By Lori Perkins
ComicCon came to New York City in full force, brimming with cos-players of all kinds, as well as super fans and families (some dressed as cos-players, which is always a special delight for me because I used to take my own son to ComicCon as a young single mom).
I was always working during ComicCon, so I never really understood the cos-play aspect of it, but one attendee explained it simply for me this year: “The experience is very different as a cos-player versus an attendee,” he said. “Wearing a well-executed costume can make you feel like a minor celebrity for a day.”
Of course, this year there were many Marvel and DC super-heroes, Ghost Busters, Star Wars and Star Trekkies and Harry Potter cos-players, and surprisingly few Barbies, who I thought would dominate the arena. There were a lot of Loki’s of all shapes and sizes, as well as quite a few Ashoka's.
This year’s con did have a number of beloved celebrities (many did not show up for San Diego ComicCon because of the Hollywood writers and actors’ strikes), but they were mainly signing books and posters. If they were on panels, the panels were only 30 minutes and did not address their acting (because the SAG strike is still on-going). Ewan McGregor spent half of his 30 minutes talking about how important the strike and the union is; David Tennant talked about how boring his memoir would be if he wrote one; and Chris Evans spent most of his half hour sharing his personal history of dog ownership.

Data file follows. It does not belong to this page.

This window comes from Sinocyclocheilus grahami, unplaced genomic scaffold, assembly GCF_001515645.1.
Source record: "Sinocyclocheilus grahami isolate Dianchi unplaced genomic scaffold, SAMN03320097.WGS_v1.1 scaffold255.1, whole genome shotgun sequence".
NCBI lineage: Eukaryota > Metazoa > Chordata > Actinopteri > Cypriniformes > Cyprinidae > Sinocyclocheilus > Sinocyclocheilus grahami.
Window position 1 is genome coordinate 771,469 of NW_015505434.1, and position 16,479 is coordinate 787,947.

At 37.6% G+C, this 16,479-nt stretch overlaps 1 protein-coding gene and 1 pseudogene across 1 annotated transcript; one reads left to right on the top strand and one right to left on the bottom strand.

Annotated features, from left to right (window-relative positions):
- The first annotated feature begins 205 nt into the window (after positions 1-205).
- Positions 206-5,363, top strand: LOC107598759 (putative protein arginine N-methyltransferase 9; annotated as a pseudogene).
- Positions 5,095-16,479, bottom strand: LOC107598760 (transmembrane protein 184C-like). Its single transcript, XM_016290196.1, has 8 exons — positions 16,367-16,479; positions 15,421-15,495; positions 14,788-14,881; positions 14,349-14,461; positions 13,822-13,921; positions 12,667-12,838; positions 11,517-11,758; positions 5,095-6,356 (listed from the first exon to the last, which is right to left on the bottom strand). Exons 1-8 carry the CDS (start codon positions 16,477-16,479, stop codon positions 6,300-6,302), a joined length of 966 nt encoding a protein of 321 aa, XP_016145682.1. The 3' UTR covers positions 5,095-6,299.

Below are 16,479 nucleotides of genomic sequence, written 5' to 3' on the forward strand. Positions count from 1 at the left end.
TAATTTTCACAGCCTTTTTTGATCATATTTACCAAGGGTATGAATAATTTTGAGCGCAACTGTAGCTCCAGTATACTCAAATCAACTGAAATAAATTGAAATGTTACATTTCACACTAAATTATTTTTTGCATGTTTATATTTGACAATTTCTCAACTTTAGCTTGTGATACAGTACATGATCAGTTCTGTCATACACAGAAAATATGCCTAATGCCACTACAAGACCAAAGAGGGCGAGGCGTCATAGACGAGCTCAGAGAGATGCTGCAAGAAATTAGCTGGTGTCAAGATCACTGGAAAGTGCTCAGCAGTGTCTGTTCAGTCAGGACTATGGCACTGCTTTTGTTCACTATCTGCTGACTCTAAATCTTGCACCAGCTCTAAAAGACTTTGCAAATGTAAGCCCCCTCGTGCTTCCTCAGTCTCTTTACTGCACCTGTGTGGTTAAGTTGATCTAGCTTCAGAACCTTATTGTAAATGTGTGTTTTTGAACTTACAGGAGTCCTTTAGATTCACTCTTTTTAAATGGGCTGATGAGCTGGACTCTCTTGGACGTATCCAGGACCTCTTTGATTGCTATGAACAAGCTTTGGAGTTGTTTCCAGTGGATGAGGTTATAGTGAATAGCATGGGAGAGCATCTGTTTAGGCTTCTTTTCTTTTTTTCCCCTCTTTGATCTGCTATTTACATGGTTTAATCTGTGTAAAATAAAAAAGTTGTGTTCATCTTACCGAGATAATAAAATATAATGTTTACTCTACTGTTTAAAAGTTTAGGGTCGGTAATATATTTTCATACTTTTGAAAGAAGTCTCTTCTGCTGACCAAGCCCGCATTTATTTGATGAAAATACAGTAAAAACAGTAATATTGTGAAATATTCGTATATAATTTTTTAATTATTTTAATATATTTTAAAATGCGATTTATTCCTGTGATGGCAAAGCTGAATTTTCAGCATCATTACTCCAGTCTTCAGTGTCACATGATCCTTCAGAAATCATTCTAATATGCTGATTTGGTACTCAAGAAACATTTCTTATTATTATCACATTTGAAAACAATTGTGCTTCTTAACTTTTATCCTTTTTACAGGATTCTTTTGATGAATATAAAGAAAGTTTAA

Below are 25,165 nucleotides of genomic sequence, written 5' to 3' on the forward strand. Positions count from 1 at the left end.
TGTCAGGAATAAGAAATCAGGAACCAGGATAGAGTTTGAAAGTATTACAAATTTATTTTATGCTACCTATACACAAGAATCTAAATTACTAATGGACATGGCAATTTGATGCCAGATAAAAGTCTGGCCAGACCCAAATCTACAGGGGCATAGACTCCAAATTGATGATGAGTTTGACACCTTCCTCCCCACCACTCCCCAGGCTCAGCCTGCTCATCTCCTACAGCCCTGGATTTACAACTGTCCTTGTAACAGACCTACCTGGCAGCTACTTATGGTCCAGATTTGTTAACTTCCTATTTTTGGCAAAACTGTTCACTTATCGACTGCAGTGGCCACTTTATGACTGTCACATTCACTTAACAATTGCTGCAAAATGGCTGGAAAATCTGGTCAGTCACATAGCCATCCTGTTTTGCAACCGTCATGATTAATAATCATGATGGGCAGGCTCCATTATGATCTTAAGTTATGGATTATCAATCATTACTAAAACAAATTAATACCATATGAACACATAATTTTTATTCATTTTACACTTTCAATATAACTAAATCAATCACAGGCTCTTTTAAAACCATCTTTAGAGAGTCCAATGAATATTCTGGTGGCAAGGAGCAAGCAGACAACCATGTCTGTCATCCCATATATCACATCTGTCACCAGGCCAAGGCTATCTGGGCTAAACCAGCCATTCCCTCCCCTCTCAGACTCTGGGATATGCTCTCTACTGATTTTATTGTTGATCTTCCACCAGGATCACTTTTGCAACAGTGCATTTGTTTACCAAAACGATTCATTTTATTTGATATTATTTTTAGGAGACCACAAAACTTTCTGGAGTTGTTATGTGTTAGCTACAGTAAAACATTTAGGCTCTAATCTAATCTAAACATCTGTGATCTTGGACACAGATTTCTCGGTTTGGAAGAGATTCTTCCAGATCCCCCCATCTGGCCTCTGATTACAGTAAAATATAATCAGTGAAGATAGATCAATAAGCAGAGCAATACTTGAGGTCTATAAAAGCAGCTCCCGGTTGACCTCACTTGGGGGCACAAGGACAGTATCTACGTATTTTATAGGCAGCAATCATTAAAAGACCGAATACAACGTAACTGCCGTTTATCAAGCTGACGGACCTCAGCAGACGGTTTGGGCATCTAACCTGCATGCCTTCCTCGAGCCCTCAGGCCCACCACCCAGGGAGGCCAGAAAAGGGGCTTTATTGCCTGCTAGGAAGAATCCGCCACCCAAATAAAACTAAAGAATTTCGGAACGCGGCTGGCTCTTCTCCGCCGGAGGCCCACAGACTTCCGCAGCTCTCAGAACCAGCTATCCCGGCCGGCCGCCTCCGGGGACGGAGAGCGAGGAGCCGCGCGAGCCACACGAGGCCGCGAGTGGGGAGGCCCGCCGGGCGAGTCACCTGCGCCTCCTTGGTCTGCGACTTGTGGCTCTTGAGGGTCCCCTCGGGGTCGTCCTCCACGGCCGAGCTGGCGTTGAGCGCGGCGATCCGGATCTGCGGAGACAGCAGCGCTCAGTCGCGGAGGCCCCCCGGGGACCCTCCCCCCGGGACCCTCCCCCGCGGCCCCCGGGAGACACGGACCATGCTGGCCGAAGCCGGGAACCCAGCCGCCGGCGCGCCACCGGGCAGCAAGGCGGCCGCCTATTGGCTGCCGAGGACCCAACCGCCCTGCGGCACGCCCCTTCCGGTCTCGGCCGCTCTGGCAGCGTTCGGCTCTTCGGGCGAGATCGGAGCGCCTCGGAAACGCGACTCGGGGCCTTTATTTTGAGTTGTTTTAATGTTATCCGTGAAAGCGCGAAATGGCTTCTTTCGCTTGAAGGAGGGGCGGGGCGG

But the 200,000 people who attended over four days don’t only come to dress up and listen to celebrities. They come for their favorite artists whose work overflows artists’ alley on the lower level, where they are selling both classic and new comic book art. There are also a plethora of books, games, T-shirts and miscellany connected to the comic world that you can only get or see at a ComicCon (such as the Hallmark Christmas ornaments or the display of the Star Trek clothing for the Kid Cudi episode of Star Trek).
As a professional, there are also media events to highlight books and movies. One of the stand-outs I attended was a breakfast tea launch for RUINED, a real graphic novel (meaning erotic!). Written by Sarah Vaughn and co-illustrated with Niki Smith, this Bridgerton-esque, marriage of convenience story is one of the firsts in the market of its kind, reminding me of the kind of graphic novels that are a mainstay of the French comic book industry where they did issues of The Story of O. The thick book pubs in 11/23. Pre-order! You will not be disappointed.